Date of Award


Document Type


Degree Name

PhD in Accountancy


Department of Accountancy

First Advisor

Jay C. Thibodeau

Second Advisor

Hailan Flora Zhou

Third Advisor

Kimberly D. Westermann


The COVID-19 pandemic is disrupting business operations throughout the world, including the working procedures of audit professionals. Yet, to date, research on COVID-19’s impact on auditing is limited. This is despite its potential long-term implications. Thus, my dissertation uses a mix of research methods to examine auditors’ response to, and regulators’ evaluation of auditors’ response to, COVID-19.

The first paper (co-authored) synthesizes research on audit firm culture (AFC) over the past decade, reviewing recent developments in research on AFC and its influence on audit quality and auditors’ work attitudes. Using a three-phase model based on prior research and professional guidance, our synthesis shows that AFC is most oriented toward quality if leadership emphasizes professionalism over commercialism, promotes ethical judgments, and facilitates learning. We contribute to both research and practice by presenting opportunities where future research can enhance our understanding of how AFC can be better managed by audit firms.

The second paper (co-authored) uses crisis management and organizational culture theories to understand COVID-19’s impact on key organizational mechanisms that embed and transmit AFC. Semi-structured interviews conducted with 18 U.S. audit engagement leaders reveal that COVID-19 is disrupting the collaborative culture of audit firms. Respondents describe paying greater attention to the key relational systems (e.g., communications) that exist within audit teams in order to minimize affective consequences (e.g., stress) and maintain high audit quality. They also express apprehension that virtual work practices do not result in an effective on-the-job learning culture, but acknowledge that such practices facilitate greater knowledge sharing across geographical locations.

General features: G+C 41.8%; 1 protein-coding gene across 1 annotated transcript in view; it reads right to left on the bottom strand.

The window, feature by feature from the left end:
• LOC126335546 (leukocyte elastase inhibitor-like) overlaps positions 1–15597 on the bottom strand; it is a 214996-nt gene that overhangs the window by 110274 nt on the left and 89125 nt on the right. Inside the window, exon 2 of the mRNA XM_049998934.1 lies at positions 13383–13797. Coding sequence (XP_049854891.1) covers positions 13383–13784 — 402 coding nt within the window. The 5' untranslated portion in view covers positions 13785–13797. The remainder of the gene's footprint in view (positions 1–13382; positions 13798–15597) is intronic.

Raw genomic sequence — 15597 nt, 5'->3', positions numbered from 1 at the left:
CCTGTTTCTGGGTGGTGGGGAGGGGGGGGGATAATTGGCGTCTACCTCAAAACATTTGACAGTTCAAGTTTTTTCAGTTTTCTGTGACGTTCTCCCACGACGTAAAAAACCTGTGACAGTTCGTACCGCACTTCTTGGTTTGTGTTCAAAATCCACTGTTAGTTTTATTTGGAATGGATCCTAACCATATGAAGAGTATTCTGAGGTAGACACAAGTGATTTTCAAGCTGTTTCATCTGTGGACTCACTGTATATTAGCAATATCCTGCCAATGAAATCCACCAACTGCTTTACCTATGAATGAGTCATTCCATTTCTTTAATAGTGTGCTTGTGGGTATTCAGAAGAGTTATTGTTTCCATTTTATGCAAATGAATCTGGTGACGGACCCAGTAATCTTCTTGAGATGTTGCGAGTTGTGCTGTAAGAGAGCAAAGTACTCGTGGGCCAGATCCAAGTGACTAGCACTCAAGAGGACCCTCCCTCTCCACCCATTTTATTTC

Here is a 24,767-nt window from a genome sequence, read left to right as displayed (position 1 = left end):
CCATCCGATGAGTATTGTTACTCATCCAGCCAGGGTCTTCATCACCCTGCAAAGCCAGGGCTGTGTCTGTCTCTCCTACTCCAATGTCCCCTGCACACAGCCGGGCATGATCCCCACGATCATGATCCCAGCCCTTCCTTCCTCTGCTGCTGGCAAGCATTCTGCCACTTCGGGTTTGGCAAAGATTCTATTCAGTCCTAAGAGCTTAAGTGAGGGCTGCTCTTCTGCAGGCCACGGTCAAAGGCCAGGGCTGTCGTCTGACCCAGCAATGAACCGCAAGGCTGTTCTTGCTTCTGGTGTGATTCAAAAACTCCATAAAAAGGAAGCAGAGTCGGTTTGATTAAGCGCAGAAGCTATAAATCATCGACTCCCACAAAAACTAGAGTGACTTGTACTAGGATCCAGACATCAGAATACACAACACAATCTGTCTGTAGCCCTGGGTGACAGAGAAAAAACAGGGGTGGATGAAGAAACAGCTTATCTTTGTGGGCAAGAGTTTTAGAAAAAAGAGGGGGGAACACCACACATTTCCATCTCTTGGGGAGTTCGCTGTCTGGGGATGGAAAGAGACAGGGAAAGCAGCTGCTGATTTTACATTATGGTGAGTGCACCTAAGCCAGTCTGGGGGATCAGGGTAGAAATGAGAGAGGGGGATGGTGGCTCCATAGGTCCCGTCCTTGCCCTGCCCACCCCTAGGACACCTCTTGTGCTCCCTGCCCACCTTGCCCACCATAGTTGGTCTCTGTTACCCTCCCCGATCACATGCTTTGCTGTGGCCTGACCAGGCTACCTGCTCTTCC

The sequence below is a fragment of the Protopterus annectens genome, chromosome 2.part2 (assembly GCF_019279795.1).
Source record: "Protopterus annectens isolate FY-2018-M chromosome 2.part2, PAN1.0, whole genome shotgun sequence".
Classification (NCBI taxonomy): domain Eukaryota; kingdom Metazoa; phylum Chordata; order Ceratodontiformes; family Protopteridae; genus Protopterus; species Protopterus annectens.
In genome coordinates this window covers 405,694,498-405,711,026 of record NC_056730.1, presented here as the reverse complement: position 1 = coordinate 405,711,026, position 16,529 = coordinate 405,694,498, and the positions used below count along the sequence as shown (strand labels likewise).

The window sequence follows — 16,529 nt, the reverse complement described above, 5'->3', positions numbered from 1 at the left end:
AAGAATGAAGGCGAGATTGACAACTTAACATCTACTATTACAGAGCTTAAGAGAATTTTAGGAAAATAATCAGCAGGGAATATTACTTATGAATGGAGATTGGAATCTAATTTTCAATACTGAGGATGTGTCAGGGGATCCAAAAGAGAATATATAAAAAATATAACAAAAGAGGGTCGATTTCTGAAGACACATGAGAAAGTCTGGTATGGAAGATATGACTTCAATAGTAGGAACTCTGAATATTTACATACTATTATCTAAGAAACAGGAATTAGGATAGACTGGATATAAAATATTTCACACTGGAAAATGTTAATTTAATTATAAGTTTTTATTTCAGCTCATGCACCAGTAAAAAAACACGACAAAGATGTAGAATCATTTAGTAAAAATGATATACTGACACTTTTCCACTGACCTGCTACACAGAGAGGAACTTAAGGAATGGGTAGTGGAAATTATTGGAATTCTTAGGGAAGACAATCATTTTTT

The third paper (solo-authored) analyzes the PCAOB’s inspection reports for audits completed from 2018 to 2020 by the top eight largest accounting firms, examining inspection deficiencies and the associated implications for audit quality. I find that despite the disruption of COVID-19, there is some, albeit limited, evidence to suggest that audit firms are maintaining a high level of audit quality. Further, despite concerns that COVID-19 may impact audit risks for fraud and going concern, there are no deficiencies among these two audit areas in 2020. This study contributes to the emerging literature on COVID-19’s impact on audit quality.